« הקודםהמשך »
RECOMMENDATORY POEMS. .
There may thy bays its shady honours spread, MR. JOHN HUGHES,
And o'er thy urn eternal odours shed;
Immortal as thy fame, and verse, still grow, ON HIS POEM ENTITLED, THE TRIUMPH OF PEACE.
Till those shall cease to live, and Thames to flow. INSPIR'D by what melodious Hughes has sung,
Nature, subdu'd, foretold the great decline, Pll tune a lyre that long has lain unstrung:
And every heart was plung'd in grief, but thine ; Awak'd from drowsy sloth, and soothing rest,
Thy soul, serene, the conflict did maintain, Poetic transports fire my ravish'd breast !
And trac'd the phantom Death in years of pain; What pleasure must retiring Dryden find, Not years of pain thy steady mind alarm'd, To see that art his skilful Muse refin'd,
By judgment strengthen'd, and with virtue arın'd; So much improv'd by those he leaves behind! Still like thyself, when sinking life ebb'd low, So when a father sees a careful son
Nor rashly dar'd, nor meanly fear'd the blow; Enlarge those coffers, which were first his own,
Loose to the world, of every grace possest, With joy to Heaven he lifts his aged eyes,
Greatly resign'd, thou sought'st the stranger, Rest: Blesses his prosperous heir, and calmly dies.
Firm as his fate, so thy own Phocyas dy'd, May all your fortune, like your numbers, shine, While the barb'd arrow trembled in bis side. And smoothly flow, without one rugged line !
Drawn by thy pen, the theory we see; TSII we confess the genius is tbe same,
The practic part, too soon! beheld in thee. That guides your fortune, and poetic filame,
Who now shall strike the lyre with skill divine, So when of old some sportive amorous god
Who to harmonious sounds ? harmonious numbers Vouchsaf'd awhile to leave his blest abode,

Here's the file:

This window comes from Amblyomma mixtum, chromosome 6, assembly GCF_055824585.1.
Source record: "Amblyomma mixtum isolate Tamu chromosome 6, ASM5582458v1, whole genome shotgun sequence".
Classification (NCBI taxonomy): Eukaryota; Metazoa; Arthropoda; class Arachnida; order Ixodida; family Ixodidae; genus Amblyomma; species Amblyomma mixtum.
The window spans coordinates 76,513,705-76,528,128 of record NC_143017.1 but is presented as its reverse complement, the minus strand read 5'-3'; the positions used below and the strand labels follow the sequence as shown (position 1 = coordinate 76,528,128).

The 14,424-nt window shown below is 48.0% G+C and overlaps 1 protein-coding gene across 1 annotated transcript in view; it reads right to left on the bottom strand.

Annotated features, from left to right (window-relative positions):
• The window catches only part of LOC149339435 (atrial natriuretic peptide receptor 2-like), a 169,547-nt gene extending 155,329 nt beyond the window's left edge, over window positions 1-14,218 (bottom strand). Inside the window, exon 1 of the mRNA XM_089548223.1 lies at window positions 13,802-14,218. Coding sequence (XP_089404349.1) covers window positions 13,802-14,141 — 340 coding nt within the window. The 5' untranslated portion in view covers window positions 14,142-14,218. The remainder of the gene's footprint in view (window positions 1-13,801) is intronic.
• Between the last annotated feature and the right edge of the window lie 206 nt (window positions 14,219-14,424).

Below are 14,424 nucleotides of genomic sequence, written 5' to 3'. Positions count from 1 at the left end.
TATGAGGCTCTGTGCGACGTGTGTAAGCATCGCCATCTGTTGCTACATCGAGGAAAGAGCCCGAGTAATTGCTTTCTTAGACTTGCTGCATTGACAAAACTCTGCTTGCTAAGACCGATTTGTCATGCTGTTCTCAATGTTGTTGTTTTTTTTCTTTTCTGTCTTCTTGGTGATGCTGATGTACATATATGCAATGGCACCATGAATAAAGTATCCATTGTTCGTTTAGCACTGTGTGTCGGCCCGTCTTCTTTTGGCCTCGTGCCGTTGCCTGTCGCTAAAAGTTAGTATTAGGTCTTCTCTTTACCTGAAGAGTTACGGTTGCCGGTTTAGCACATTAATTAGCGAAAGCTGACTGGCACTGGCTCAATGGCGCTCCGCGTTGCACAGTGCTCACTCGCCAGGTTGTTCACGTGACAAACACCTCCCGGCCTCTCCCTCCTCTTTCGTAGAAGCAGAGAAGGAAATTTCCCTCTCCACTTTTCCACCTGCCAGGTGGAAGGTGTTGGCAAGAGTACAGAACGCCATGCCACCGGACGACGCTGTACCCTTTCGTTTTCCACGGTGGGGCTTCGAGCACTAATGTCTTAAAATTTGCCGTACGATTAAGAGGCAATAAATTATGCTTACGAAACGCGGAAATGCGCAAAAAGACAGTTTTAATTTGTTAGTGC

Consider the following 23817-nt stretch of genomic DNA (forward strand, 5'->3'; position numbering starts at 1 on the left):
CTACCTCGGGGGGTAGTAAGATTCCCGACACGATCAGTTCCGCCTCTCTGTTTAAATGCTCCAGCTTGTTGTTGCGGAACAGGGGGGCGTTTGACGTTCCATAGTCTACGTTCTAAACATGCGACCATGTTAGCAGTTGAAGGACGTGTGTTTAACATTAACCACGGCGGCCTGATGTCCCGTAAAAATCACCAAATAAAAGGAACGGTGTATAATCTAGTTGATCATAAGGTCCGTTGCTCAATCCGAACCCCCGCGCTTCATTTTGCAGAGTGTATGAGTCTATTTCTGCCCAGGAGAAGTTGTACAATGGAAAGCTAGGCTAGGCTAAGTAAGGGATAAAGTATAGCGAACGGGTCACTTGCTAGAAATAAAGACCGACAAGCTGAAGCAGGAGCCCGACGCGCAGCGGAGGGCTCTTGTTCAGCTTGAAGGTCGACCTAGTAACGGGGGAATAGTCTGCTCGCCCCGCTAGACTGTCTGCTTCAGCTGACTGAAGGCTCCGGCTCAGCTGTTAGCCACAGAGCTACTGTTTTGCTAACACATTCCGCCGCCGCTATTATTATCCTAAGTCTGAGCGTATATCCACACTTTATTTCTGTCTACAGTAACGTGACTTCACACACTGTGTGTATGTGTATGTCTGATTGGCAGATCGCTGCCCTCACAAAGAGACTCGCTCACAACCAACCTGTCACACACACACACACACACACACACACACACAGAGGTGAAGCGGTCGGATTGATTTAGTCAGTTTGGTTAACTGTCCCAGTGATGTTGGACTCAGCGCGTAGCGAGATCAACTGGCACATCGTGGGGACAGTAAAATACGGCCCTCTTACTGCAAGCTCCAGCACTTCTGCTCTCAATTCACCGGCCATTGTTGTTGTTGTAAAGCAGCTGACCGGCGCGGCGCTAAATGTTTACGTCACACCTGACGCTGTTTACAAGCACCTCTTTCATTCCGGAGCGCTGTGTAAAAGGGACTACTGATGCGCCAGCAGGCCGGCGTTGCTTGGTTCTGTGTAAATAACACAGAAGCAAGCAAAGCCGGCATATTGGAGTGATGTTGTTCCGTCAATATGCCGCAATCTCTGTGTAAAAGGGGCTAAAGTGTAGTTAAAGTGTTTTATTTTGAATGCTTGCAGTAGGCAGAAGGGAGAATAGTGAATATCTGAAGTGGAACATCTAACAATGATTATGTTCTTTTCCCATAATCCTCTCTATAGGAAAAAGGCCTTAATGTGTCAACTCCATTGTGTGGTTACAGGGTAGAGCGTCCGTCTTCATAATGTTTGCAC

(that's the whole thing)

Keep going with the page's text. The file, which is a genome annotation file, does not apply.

join ! In whatsoever form the guest appeard,
Who the rapacious tide of vice control, His heavenly lustre shone, and was rever'd. And, while they charm the sense, reform the soul ! Catherine Hall,
In whom the lovely sister arts unite
With virtue, solid sense, and boundless wit?
Such was the turn of thy exalted mind,
Great ruler of our passions ! who with art
Subdu'd the fierce, and warm'd the frozen heart, MEMORY OF MR. HUGHES,
Bid glory in our breasts with temper beat,
And valour, separate from feverish heat,
Love, in its true, its genuine lustre rise,
And, in Eudocia, bid it charm our eyes.
With more of triumph than a conqueror knows: Each eye o'erflows with tributary tears:
Touch'd by thy hand, our stubborn tempers bend, Such was the scene, when, by the gods requir'd,
And Nowing tears the well-wrought scene attend, Majestic Homer from the world retir'd:
That silent eloquence thy power approv'd; Such grief the Nine o'er Maro's tomb bestow'd;
The cause so great, 'twas generous to be mov'd. And tears like these for Addison late flow'd.
What pleasure can the bursting heart possess, Snatch'd from the Earth, above its trifling praise, In the last parting, and severe distress? Thee, Hughes, to happier climes thy Fate conveys;
Can fame, wealth, honour, titles, joy bestow, Eas'd of its load, thy gentle spirit roves
And make the labouring breast with transport glow? Through realms refulgent, and celestial groves ;
These gaudy trifles gild our morning bright, The toils of life, the pangs of death are o'er,
But o! how weak their influence on our night! And care, and pain, and sickness, are no more.
Then fame, wealth, honour, titles, vainly bloom,
Nor dart one beam of comfort on the gloom;
'Tis m the just applause that conscious virtue gives: Spring lightly forth, and mark the sacred ground; This blameless pride the dying Hughes possest,
Soften'd his pain, sat lightly on his breast,
And sooth'd his unoffending soul to rest. · Daughter of judge Cowper, afterwards married. Free from the bigot's fears, or stoic's pride, to col. Martin Madan, author of the Progress of Calm as our Christian hero liv'd, he dy'd. Putry, &c. and still living, an ornament to her gey and age.
Another of her compositions is prefixed to the Poems of Mr. Pope, N,
Opera of Calypso and Telemachus,
WM. COW PER
As on the utmost verge of life he stood,
Early thy side the mortal shaft receid, Ready to plunge, and seize th' immortal good, All, but the wounded hero, saw and griev'd. Collecting all his rays diffus'd, in one,
No sense of smart, no anguish, could control, His last great work with heighten'd lustre shone; | Or turn the generous purpose of his soul. There his just sentiments, transferr'd, we view'd ! Witness, ye nobler arts, hy Heaven design'd But, while our eyes the shining path pursu'd, To charm the senses, and improve the mind, And steep ascent his steady judgment gain'd, How through your mazes, with incessant toil, The shining path, alas! alone remain'd.com He urg'd his way, to reap th’immortal spoil!